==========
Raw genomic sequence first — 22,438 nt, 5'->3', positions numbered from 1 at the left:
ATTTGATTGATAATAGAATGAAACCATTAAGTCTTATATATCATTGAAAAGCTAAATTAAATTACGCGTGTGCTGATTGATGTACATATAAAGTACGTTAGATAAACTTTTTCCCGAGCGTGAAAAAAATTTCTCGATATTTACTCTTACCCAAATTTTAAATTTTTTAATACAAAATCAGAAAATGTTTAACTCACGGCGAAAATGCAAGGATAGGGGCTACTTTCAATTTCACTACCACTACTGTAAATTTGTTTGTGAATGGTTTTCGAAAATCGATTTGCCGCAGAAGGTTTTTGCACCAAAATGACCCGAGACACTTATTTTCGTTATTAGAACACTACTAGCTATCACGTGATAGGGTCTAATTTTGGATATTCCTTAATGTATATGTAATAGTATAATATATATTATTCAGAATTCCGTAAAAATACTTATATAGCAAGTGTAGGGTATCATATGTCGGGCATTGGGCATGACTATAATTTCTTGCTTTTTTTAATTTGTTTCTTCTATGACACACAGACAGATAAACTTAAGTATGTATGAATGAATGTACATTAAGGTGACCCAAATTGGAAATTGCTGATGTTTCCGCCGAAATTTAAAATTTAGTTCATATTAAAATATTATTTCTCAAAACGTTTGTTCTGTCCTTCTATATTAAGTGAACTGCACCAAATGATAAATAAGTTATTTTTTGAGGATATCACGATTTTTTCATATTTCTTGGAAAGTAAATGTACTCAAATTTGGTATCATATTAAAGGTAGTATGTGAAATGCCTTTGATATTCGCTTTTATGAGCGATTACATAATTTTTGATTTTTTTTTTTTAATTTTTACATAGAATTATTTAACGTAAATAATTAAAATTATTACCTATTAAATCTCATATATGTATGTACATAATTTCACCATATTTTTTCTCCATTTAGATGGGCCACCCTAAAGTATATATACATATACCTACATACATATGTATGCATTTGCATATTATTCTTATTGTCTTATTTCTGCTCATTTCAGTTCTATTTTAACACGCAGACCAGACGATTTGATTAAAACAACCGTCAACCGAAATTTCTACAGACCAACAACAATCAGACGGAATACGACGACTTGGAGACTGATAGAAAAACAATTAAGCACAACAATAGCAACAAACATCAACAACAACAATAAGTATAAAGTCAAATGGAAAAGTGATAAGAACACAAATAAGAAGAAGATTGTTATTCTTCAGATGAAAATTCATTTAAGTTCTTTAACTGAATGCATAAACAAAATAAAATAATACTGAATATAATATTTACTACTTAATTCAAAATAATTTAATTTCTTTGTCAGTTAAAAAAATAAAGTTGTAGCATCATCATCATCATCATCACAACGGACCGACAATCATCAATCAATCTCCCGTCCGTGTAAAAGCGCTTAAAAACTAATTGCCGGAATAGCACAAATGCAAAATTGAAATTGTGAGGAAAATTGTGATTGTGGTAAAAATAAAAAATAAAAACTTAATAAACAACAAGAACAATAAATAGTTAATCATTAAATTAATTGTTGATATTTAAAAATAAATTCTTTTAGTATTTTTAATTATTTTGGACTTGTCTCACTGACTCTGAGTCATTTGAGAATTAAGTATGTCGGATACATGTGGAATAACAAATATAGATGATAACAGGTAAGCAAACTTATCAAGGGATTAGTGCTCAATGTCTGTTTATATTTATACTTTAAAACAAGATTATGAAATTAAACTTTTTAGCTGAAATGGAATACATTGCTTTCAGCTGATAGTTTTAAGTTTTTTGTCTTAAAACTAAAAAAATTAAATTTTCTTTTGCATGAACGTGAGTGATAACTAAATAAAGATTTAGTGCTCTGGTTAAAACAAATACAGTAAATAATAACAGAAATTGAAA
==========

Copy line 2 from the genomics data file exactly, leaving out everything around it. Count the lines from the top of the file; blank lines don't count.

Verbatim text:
ATTTGATTGATAATAGAATGAAACCATTAAGTCTTATATATCATTGAAAAGCTAAATTAAATTACGCGTGTGCTGATTGATGTACATATAAAGTACGTTAGATAAACTTTTTCCCGAGCGTGAAAAAAATTTCTCGATATTTACTCTTACCCAAATTTTAAATTTTTTAATACAAAATCAGAAAATGTTTAACTCACGGCGAAAATGCAAGGATAGGGGCTACTTTCAATTTCACTACCACTACTGTAAATTTGTTTGTGAATGGTTTTCGAAAATCGATTTGCCGCAGAAGGTTTTTGCACCAAAATGACCCGAGACACTTATTTTCGTTATTAGAACACTACTAGCTATCACGTGATAGGGTCTAATTTTGGATATTCCTTAATGTATATGTAATAGTATAATATATATTATTCAGAATTCCGTAAAAATACTTATATAGCAAGTGTAGGGTATCATATGTCGGGCATTGGGCATGACTATAATTTCTTGCTTTTTTTAATTTGTTTCTTCTATGACACACAGACAGATAAACTTAAGTATGTATGAATGAATGTACATTAAGGTGACCCAAATTGGAAATTGCTGATGTTTCCGCCGAAATTTAAAATTTAGTTCATATTAAAATATTATTTCTCAAAACGTTTGTTCTGTCCTTCTATATTAAGTGAACTGCACCAAATGATAAATAAGTTATTTTTTGAGGATATCACGATTTTTTCATATTTCTTGGAAAGTAAATGTACTCAAATTTGGTATCATATTAAAGGTAGTATGTGAAATGCCTTTGATATTCGCTTTTATGAGCGATTACATAATTTTTGATTTTTTTTTTTTAATTTTTACATAGAATTATTTAACGTAAATAATTAAAATTATTACCTATTAAATCTCATATATGTATGTACATAATTTCACCATATTTTTTCTCCATTTAGATGGGCCACCCTAAAGTATATATACATATACCTACATACATATGTATGCATTTGCATATTATTCTTATTGTCTTATTTCTGCTCATTTCAGTTCTATTTTAACACGCAGACCAGACGATTTGATTAAAACAACCGTCAACCGAAATTTCTACAGACCAACAACAATCAGACGGAATACGACGACTTGGAGACTGATAGAAAAACAATTAAGCACAACAATAGCAACAAACATCAACAACAACAATAAGTATAAAGTCAAATGGAAAAGTGATAAGAACACAAATAAGAAGAAGATTGTTATTCTTCAGATGAAAATTCATTTAAGTTCTTTAACTGAATGCATAAACAAAATAAAATAATACTGAATATAATATTTACTACTTAATTCAAAATAATTTAATTTCTTTGTCAGTTAAAAAAATAAAGTTGTAGCATCATCATCATCATCATCACAACGGACCGACAATCATCAATCAATCTCCCGTCCGTGTAAAAGCGCTTAAAAACTAATTGCCGGAATAGCACAAATGCAAAATTGAAATTGTGAGGAAAATTGTGATTGTGGTAAAAATAAAAAATAAAAACTTAATAAACAACAAGAACAATAAATAGTTAATCATTAAATTAATTGTTGATATTTAAAAATAAATTCTTTTAGTATTTTTAATTATTTTGGACTTGTCTCACTGACTCTGAGTCATTTGAGAATTAAGTATGTCGGATACATGTGGAATAACAAATATAGATGATAACAGGTAAGCAAACTTATCAAGGGATTAGTGCTCAATGTCTGTTTATATTTATACTTTAAAACAAGATTATGAAATTAAACTTTTTAGCTGAAATGGAATACATTGCTTTCAGCTGATAGTTTTAAGTTTTTTGTCTTAAAACTAAAAAAATTAAATTTTCTTTTGCATGAACGTGAGTGATAACTAAATAAAGATTTAGTGCTCTGGTTAAAACAAATACAGTAAATAATAACAGAAATTGAAA